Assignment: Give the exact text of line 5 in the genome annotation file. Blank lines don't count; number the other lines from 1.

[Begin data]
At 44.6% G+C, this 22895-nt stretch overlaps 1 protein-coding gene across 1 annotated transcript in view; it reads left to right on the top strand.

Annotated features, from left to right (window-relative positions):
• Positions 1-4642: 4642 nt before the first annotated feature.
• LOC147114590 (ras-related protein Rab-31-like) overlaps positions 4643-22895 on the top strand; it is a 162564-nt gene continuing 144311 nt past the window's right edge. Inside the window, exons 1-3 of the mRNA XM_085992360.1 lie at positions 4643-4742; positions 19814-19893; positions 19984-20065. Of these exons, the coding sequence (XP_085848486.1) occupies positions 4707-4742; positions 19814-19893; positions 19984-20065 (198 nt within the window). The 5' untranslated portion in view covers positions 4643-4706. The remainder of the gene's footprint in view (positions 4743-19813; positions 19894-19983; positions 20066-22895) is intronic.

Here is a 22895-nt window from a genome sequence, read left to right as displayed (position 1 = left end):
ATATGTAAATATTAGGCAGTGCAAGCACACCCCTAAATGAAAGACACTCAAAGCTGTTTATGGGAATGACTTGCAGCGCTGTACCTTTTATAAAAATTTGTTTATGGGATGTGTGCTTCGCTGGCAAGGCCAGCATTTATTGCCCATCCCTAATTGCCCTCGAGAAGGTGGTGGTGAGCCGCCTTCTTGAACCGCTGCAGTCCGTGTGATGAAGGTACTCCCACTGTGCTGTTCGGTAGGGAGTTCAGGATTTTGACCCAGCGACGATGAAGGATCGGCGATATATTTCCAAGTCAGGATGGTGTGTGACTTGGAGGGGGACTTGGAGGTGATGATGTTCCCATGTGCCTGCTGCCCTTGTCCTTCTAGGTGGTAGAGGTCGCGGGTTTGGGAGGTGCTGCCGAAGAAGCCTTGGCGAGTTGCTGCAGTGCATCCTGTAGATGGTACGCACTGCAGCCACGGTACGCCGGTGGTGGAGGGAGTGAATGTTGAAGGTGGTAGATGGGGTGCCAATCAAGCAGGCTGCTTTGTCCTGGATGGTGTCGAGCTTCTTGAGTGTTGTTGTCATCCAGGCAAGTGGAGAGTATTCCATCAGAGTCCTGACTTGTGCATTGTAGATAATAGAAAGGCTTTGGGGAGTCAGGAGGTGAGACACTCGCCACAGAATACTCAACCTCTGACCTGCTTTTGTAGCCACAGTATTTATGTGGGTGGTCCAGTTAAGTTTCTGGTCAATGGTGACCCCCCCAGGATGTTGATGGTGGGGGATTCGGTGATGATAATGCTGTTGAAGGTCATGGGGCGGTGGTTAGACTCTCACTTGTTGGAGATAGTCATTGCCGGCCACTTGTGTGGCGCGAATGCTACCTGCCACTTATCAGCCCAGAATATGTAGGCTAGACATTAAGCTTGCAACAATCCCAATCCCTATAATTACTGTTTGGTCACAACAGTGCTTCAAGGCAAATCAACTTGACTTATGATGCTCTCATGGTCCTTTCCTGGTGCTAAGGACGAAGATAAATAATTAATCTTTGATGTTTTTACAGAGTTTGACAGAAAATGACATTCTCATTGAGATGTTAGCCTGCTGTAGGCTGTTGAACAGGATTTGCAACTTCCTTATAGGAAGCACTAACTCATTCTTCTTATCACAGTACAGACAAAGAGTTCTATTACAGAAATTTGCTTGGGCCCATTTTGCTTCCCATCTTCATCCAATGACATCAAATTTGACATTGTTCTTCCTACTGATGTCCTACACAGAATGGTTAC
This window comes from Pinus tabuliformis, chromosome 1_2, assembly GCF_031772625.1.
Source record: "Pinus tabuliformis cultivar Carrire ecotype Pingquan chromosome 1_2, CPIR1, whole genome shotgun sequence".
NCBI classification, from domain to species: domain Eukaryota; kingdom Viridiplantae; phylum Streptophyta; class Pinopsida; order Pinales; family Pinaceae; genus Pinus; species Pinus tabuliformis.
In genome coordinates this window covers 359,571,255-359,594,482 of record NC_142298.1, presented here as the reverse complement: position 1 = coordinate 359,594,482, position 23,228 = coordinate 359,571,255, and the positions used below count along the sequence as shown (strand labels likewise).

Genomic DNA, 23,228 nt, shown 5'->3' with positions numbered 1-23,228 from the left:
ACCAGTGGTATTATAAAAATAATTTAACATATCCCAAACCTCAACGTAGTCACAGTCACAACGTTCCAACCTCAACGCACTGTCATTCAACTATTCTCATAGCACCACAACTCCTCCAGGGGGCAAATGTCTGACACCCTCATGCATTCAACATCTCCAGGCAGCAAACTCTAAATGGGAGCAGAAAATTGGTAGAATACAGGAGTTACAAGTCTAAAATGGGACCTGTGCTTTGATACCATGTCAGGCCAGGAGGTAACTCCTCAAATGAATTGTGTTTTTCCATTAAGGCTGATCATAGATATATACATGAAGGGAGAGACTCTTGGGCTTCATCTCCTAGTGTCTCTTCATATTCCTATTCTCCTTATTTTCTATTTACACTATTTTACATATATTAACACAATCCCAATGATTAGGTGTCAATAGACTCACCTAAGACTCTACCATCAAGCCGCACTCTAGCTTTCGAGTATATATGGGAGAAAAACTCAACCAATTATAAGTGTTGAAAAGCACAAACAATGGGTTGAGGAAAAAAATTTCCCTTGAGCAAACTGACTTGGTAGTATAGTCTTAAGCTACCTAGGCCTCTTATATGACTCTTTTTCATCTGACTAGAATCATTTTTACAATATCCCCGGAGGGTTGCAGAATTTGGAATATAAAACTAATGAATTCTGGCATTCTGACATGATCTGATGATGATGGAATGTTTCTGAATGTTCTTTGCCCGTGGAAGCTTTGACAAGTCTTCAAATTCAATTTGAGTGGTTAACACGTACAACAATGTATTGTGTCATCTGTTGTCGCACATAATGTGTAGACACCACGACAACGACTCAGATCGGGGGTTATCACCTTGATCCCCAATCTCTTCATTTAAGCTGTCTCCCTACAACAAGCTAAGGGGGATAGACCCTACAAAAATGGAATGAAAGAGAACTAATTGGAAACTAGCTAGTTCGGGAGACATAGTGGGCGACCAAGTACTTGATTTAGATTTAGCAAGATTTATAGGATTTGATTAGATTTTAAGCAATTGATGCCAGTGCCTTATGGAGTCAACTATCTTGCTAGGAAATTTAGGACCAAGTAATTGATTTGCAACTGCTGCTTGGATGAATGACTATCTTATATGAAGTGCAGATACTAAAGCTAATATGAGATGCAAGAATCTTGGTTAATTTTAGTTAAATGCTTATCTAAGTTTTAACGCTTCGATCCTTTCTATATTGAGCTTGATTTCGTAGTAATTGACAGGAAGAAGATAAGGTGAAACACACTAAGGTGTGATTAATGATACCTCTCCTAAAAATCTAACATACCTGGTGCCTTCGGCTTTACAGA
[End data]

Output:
Here is a 22895-nt window from a genome sequence, read left to right as displayed (position 1 = left end):